Astronomers Probe 'Evaporating' Planet Around Nearby Star with Hobby-Eberly Telescope
31 May 2012
FORT DAVIS, Texas — Astronomers from The University of Texas at Austin and Wesleyan University have used the Hobby-Eberly Telescope at UT Austin’s McDonald Observatory to confirm that a Jupiter-size planet in a nearby solar system is dissolving, albeit excruciatingly slowly, because of interactions with its parent star. Their findings could help astronomers better understand star-planet interactions in other star systems that might involve life.
The work was funded by the National Science Foundation and will be published in the June 1 edition of The Astrophysical Journal in a paper led by Wesleyan University postdoctoral researcher Adam Jensen. The team includes University of Texas astronomers Michael Endl and Bill Cochran, as well as Wesleyan professor Seth Redfield.
The star, HD 189733, lies about 63 light-years away in the constellation Vulpecula, the little fox.
In 2010 another team studied this star in ultraviolet light with the Hubble Space Telescope and discovered that its planet (called HD 189733b) is discharging hydrogen into space.
The Texas-Wesleyan study finds that this streaming hydrogen gas — studied in a different wavelength range by one of the world's largest ground-based telescopes — is much hotter than anyone knew. This temperature is important: It indicates that the violent flares this star is throwing out are interacting with the planet's atmosphere.
While this planet is not thought to be a home for life, such studies could help astronomers understand how interactions between "parent" stars and their "children" planets might affect life that could arise in other star systems.
"One day we will use similar techniques to probe the atmosphere of smaller, Earth-like planets," The University of Texas' Endl said. "I think the pace of progress is stunning, to say the least. Twenty years ago we didn't really know of any exoplanets, and now we probe and study their atmospheres."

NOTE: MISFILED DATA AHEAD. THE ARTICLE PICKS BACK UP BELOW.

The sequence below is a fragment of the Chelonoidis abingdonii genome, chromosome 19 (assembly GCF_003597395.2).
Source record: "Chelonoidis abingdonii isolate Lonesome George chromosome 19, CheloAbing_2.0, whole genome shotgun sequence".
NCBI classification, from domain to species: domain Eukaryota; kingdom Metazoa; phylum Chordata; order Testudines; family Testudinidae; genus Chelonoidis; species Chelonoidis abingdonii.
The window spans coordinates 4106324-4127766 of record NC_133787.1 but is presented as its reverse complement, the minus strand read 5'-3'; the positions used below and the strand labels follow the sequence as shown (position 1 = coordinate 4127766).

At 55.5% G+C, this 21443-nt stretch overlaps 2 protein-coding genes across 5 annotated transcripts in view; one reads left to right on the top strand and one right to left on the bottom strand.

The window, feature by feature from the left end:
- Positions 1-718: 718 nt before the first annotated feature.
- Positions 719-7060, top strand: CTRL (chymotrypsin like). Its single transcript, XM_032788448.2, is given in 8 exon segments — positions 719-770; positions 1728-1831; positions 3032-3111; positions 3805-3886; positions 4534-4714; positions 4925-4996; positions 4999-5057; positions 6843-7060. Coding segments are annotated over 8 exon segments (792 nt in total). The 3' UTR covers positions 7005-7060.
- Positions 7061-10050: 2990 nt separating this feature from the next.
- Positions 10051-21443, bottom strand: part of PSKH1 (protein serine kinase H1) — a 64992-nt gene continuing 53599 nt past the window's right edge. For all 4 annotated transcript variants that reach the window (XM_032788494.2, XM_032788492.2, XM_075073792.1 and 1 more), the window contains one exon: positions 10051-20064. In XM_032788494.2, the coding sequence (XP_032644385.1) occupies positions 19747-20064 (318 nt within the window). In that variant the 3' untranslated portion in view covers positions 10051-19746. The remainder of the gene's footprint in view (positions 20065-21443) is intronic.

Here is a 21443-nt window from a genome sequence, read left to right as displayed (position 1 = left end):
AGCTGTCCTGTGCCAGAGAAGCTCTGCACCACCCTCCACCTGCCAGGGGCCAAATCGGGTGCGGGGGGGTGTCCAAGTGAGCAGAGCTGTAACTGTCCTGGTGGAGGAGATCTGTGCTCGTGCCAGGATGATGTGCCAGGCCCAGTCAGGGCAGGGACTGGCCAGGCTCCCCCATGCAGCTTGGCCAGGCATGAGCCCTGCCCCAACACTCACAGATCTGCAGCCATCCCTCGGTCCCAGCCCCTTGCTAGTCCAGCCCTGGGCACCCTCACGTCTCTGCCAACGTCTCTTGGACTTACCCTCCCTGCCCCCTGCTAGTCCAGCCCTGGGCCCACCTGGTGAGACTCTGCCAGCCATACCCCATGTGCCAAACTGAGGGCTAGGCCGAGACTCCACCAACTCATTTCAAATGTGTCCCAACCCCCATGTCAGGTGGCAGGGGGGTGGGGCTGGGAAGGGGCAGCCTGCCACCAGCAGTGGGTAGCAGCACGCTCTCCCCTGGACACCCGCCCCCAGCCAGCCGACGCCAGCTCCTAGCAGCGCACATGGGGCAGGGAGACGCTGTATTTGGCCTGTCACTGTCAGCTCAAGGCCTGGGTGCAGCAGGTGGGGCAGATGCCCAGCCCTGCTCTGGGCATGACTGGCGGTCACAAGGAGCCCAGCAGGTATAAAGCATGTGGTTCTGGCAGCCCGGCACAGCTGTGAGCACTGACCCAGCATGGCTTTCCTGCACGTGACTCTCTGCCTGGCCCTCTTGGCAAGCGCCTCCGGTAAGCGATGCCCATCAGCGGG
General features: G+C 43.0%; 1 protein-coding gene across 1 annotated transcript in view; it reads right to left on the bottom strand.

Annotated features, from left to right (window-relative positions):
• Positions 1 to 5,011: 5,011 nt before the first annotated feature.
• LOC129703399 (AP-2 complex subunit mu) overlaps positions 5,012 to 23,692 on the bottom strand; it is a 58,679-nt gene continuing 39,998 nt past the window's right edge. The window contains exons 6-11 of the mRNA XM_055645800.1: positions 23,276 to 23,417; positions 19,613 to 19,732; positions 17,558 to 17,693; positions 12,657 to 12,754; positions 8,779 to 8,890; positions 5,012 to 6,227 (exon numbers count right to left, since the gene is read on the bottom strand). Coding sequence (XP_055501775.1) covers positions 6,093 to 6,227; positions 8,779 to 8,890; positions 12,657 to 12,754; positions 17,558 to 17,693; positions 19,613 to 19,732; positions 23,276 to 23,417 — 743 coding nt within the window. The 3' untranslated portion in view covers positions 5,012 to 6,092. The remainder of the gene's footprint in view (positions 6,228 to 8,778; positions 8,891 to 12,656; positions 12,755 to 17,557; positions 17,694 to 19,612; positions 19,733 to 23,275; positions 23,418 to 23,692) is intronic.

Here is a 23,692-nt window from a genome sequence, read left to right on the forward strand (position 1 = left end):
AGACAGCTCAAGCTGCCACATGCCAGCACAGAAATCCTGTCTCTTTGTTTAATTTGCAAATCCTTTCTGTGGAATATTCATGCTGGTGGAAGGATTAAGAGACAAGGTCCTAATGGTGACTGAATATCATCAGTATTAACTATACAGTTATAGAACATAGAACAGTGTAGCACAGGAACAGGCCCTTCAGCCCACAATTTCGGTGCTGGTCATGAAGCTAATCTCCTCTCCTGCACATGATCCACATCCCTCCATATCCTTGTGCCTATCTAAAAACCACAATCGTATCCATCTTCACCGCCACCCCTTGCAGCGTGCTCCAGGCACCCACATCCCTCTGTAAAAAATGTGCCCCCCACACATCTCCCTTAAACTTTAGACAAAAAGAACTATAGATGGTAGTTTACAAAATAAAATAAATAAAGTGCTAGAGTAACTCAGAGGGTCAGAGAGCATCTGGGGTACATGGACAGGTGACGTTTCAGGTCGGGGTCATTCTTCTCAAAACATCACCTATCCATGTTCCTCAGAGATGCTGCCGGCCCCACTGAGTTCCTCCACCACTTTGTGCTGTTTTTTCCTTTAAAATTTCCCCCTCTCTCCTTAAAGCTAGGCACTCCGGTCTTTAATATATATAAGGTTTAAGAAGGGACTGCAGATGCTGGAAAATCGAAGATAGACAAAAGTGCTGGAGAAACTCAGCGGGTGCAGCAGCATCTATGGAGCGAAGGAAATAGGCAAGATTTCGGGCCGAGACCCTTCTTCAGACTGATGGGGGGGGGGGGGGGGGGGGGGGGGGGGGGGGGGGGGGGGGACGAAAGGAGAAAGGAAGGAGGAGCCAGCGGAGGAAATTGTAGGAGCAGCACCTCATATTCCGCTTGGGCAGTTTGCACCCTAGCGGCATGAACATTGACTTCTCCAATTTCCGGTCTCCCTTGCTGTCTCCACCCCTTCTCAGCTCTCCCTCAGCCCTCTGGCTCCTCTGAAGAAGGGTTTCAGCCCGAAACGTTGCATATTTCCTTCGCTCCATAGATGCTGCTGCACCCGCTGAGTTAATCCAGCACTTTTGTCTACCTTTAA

The planet HD 189733b is not like Earth — it's a gas giant 20 percent heavier than Jupiter that orbits 10 times as close to its parent star as Mercury does to our sun, an exotic type of planet astronomers have dubbed a "hot Jupiter."
To date, astronomers have discovered nearly 700 planets orbiting stars in our galaxy (with billions suspected), but they have probed the atmospheres of only a handful,using space telescopes and the largest ground-based telescopes such as the Hobby-Eberly Telescope (HET).
Studies of this planet's atmosphere are possible because it passes in front of its parent star as seen from Earth.
“Each time the planet passes in front of the star,” Redfield said, “the planet blocks some of the star’s light. If the planet has no atmosphere, it will block the same amount of light at all wavelengths. However, if the planet has an atmosphere, gasses in its atmosphere will absorb some additional light.” The passages are called transits.
In 2007 as a postdoctoral researcher at the McDonald Observatory, Redfield announced he had found sodium in this planet's atmosphere. That announcement was based on hundreds of HET observations spread out over a year, taken both with the planet in front of the star ("in-transit") and when the planet was not. Subtracting the latter from the former provided the planet's "transmission spectrum."
Astronomers determine the spectrum of a star or planet when spreading out the telescope-collected light into its component wavelengths — a more sophisticated version of passing light through a prism to produce a rainbow. The spectrum is like a bar code that astronomers can read to determine the object's chemical composition, temperature, speed and direction of motion.
Today, Redfield's postdoctoral fellow, Adam Jensen, is studying that same set of telescope observations and many more added by Endl in the intervening years.
Just determining the spectrum of a transiting planet, let alone being able to decode it, is a difficult feat. As this planet passes in front of its parent star, it blocks only 2.5 percent of the star’s total light, plus another 0.3 percent for the planet’s atmosphere. Teasing out that 0.3 percent and decoding it is the goal.
Established in 1932, The University of Texas at Austin McDonald Observatory near Fort Davis in West Texas hosts multiple telescopes undertaking a wide range of astronomical research under the darkest night skies of any professional observatory in the continental United States. McDonald is home to one of the world's largest telescopes, the Hobby-Eberly Telescope. HET is a joint project of The University of Texas at Austin, Pennsylvania State University, Ludwig Maximilians Universität München, and Georg-August-Universität Göttingen. Stanford University was a founding partner of the consortium.
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Michael Endl, The University of Texas at Austin
Bill Cochran, The University of Texas at Austin
Adam Jensen, Wesleyan University
Seth Redfield, Wesleyan University